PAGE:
FB : Syracuse’s momentum derailed by costly penalties; Orange ground game limited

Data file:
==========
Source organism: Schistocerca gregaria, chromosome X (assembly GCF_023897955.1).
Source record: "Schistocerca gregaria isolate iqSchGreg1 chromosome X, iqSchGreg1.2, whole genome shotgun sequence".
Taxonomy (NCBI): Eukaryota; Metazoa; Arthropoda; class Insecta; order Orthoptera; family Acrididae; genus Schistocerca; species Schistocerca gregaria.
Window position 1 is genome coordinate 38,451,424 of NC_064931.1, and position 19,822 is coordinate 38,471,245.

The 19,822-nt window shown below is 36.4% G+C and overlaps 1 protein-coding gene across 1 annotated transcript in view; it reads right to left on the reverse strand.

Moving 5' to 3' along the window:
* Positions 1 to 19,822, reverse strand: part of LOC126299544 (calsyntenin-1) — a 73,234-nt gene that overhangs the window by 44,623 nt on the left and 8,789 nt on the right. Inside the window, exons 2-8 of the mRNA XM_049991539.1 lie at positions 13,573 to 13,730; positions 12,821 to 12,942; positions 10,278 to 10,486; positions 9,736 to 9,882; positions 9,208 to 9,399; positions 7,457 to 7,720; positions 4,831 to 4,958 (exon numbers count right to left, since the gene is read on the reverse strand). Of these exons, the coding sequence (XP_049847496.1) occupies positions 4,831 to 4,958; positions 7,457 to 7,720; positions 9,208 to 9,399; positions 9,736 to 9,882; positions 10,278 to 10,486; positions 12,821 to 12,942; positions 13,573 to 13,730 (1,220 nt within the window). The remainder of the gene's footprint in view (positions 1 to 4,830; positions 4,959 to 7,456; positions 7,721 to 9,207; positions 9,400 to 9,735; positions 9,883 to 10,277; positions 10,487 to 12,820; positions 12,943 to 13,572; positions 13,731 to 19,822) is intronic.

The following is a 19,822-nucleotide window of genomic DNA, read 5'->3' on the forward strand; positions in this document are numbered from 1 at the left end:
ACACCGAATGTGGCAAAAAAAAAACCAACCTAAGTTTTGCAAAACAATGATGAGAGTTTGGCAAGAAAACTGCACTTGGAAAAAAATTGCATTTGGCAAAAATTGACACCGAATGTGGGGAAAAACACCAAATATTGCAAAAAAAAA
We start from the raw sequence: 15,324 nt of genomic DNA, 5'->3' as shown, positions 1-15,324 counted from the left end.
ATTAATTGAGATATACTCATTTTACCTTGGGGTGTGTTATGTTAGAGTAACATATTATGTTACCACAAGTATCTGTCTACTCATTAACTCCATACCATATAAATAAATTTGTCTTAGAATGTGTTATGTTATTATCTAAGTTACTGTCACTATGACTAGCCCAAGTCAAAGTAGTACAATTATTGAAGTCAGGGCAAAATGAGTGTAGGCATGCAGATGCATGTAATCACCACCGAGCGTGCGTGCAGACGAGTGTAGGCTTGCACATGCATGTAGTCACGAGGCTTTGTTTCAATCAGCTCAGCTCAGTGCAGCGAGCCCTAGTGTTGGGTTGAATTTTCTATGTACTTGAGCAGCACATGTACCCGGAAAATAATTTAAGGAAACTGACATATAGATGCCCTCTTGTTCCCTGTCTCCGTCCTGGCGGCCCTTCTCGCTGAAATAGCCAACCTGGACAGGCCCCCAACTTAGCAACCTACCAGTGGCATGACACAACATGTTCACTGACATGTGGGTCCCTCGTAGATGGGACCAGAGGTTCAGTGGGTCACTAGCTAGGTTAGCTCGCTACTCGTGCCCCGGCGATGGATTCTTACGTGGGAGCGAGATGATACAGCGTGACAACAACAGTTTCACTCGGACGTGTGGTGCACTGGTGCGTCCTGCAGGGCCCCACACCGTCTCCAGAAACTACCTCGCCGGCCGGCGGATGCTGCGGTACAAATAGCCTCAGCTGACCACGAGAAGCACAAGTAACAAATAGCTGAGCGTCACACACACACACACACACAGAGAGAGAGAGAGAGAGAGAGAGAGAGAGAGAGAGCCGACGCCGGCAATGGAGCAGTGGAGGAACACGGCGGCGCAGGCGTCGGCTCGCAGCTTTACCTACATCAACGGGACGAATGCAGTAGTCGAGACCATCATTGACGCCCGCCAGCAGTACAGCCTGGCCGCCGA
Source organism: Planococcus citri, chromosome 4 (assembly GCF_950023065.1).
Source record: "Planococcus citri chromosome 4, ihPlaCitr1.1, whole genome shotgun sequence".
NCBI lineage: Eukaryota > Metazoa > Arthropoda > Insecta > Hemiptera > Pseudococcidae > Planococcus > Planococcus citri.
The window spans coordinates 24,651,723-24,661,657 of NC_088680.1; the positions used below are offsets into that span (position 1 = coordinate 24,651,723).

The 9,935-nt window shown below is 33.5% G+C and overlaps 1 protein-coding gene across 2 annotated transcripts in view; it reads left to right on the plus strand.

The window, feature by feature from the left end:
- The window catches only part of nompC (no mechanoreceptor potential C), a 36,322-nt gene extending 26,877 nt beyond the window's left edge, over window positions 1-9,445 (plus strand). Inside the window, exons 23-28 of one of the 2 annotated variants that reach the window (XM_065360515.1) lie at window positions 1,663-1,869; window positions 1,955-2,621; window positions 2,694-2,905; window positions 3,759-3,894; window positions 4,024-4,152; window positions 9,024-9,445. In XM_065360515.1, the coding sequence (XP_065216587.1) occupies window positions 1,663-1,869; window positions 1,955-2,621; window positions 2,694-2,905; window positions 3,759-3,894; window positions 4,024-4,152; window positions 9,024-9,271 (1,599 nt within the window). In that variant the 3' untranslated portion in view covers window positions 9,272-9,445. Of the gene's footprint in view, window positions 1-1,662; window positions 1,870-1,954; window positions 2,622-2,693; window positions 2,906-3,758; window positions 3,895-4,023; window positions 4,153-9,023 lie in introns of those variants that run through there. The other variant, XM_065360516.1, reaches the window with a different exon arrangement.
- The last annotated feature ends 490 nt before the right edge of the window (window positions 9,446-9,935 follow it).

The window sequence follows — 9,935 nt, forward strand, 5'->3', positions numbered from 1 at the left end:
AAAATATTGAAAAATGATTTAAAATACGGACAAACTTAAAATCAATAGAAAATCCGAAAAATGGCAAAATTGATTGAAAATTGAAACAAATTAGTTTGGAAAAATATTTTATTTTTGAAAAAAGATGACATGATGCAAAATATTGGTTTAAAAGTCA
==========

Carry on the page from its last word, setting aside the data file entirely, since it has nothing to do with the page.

first_img Published on October 30, 2011 at 12:00 pm Contact Michael: [email protected] | @Michael_Cohen13 Comments Facebook Twitter Google+center_img LOUISVILLE, Ky. — By the time Jeremiah Kobena’s frustration boiled over only four minutes into the game, Syracuse had already been tagged with four penalties. So when Eli Rogers muffed a punt and a mad scramble for the football ensued, Kobena lost his cool and threw two punches during the scrum.He was handed SU’s fifth penalty of the opening five minutes and the second of four personal fouls called on the Orange Saturday.‘We may have been a little too hyped in the beginning and that starts to make us make mistakes,’ Syracuse quarterback Ryan Nassib said.By the time the clock reached zero and Louisville had handily beaten Syracuse 27-10, the Orange had racked up 12 penalties for 99 yards. Several others called on SU during the game were declined. It was the sloppiest performance of the season in terms of penalty yardage and the first time all year Syracuse seemed to lose its composure.In addition to the opening flurry of penalties, costly violations later in the game killed SU’s offensive drives. On its series that carried over from the first to the second quarter, Andrew Tiller’s false start turned a second-and-6 into a second-and-11 inside Louisville territory. Two plays later, the Orange punted.AdvertisementThis is placeholder textTrailing 24-3 in the fourth quarter, Syracuse had one of its final chances to try and mount a comeback derailed by a pair of penalties. Back-to-back false starts moved the Orange from Louisville territory back to its own side of the field.SU failed to pick up a first down on the rest of that series and eventually turned the ball over on downs.‘The effort was good, the focus and doing the right thing all the time wasn’t there today,’ Syracuse head coach Doug Marrone said. ‘Obviously by the penalties because that’s the one thing we’ve done a good job of.’Cardinals halt SU running gameFor the first time since its second game of the season against Rhode Island, Syracuse came into Saturday’s game against Louisville with a different offensive game plan. Gone was the run first, run second, pass third mantra employed by the Orange for the majority of the 2011 season.‘The offense took shots early,’ Marrone said. ‘I’ve done this a lot. In the NFL, we played against a lot of teams that play man coverage, which they play. They bring a lot of pressure, and you have to hold them up and make plays.’As Syracuse’s offense came out firing behind the arm of Nassib — and sputtered miserably — the run game suffered. By the time the first quarter was over, SU trailed 14-0 and ran the ball with Antwon Bailey on less than 40 percent of its 11 plays.At that point, the Orange was forced into throwing the ball more than it would have liked to try and dig out of a two-score deficit. Bailey saw limited carries (15) as a result, and he was held to less than 100 yards for the first time in more than a month. As a whole, the Syracuse rushing attack gained only 84 yards.‘They were getting us on some of the runs, too,’ offensive coordinator Nathaniel Hackett said of the Louisville defense. ‘So it was kind of — everything was kind of not really working the way we wanted it to at the time.’In particular, Bailey had no breathing room between the tackles. The Cardinals tallied 14 tackles for loss Saturday, many of which were created as a result of penetration through the middle of the Syracuse offensive line.The limited success the Orange did have running the ball came outside the hash marks. Bailey ran several successful plays out of ‘The Express’ formation — SU’s version of the ‘Wildcat’ formation. He reeled off gains of 14 and 24 yards out of this set.Nassib also scrambled for 18 yards on one play, escaping the pocket to his left to avoid a rush up the middle.‘That’s where the outside runs and tosses came in, trying to get outside of their pressure,’ Bailey said.Overall, though, Saturday’s game was another example of how the Orange is not capable of winning a Big East game through the air. Its best offense this season has come as a result of a solid running game setting up easier passes downfield.The Cardinals quick 14-0 lead prevented Syracuse from running the ball as much as it would have liked and exploited the weaknesses in SU’s passing game.‘You can’t give a defense like that third-and-long chances where they thrive,’ Syracuse offensive lineman Justin Pugh said. ‘That’s where they get after you. We just have to make sure to keep it manageable as a whole.‘A couple key third downs we didn’t pick up, and once that stuff starts snowballing, it’s not a good thing for the offense.’[email protected]last_img

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